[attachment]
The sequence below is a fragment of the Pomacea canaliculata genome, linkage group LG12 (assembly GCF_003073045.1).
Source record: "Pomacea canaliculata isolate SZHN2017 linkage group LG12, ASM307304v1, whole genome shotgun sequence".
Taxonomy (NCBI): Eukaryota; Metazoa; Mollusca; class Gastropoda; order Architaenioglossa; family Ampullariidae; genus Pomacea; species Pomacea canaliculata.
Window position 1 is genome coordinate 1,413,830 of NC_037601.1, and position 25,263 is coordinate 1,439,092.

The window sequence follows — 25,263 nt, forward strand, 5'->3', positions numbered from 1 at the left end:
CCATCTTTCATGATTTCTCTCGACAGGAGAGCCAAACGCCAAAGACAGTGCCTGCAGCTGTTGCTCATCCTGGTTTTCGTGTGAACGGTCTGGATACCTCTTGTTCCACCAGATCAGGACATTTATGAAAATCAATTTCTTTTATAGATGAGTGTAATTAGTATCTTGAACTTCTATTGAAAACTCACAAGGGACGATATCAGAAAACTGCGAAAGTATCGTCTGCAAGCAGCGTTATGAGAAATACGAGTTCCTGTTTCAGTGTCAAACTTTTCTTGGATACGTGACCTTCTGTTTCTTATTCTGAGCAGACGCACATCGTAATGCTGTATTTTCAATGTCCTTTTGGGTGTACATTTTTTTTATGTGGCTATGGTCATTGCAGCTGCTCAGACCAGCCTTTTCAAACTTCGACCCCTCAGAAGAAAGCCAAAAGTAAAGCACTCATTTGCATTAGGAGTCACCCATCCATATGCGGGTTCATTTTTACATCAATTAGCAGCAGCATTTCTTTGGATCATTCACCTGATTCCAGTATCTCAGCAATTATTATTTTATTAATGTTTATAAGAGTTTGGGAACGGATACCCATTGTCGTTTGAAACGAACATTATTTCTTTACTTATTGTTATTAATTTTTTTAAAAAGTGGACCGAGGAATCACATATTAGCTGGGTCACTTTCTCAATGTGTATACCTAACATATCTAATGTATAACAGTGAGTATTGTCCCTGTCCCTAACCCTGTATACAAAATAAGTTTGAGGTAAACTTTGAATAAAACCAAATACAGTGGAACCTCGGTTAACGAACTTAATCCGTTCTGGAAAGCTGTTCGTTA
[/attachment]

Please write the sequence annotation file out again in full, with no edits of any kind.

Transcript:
The sequence below is a fragment of the Pomacea canaliculata genome, linkage group LG12 (assembly GCF_003073045.1).
Source record: "Pomacea canaliculata isolate SZHN2017 linkage group LG12, ASM307304v1, whole genome shotgun sequence".
Taxonomy (NCBI): Eukaryota; Metazoa; Mollusca; class Gastropoda; order Architaenioglossa; family Ampullariidae; genus Pomacea; species Pomacea canaliculata.
Window position 1 is genome coordinate 1,413,830 of NC_037601.1, and position 25,263 is coordinate 1,439,092.

The window sequence follows — 25,263 nt, forward strand, 5'->3', positions numbered from 1 at the left end:
CCATCTTTCATGATTTCTCTCGACAGGAGAGCCAAACGCCAAAGACAGTGCCTGCAGCTGTTGCTCATCCTGGTTTTCGTGTGAACGGTCTGGATACCTCTTGTTCCACCAGATCAGGACATTTATGAAAATCAATTTCTTTTATAGATGAGTGTAATTAGTATCTTGAACTTCTATTGAAAACTCACAAGGGACGATATCAGAAAACTGCGAAAGTATCGTCTGCAAGCAGCGTTATGAGAAATACGAGTTCCTGTTTCAGTGTCAAACTTTTCTTGGATACGTGACCTTCTGTTTCTTATTCTGAGCAGACGCACATCGTAATGCTGTATTTTCAATGTCCTTTTGGGTGTACATTTTTTTTATGTGGCTATGGTCATTGCAGCTGCTCAGACCAGCCTTTTCAAACTTCGACCCCTCAGAAGAAAGCCAAAAGTAAAGCACTCATTTGCATTAGGAGTCACCCATCCATATGCGGGTTCATTTTTACATCAATTAGCAGCAGCATTTCTTTGGATCATTCACCTGATTCCAGTATCTCAGCAATTATTATTTTATTAATGTTTATAAGAGTTTGGGAACGGATACCCATTGTCGTTTGAAACGAACATTATTTCTTTACTTATTGTTATTAATTTTTTTAAAAAGTGGACCGAGGAATCACATATTAGCTGGGTCACTTTCTCAATGTGTATACCTAACATATCTAATGTATAACAGTGAGTATTGTCCCTGTCCCTAACCCTGTATACAAAATAAGTTTGAGGTAAACTTTGAATAAAACCAAATACAGTGGAACCTCGGTTAACGAACTTAATCCGTTCTGGAAAGCTGTTCGTTA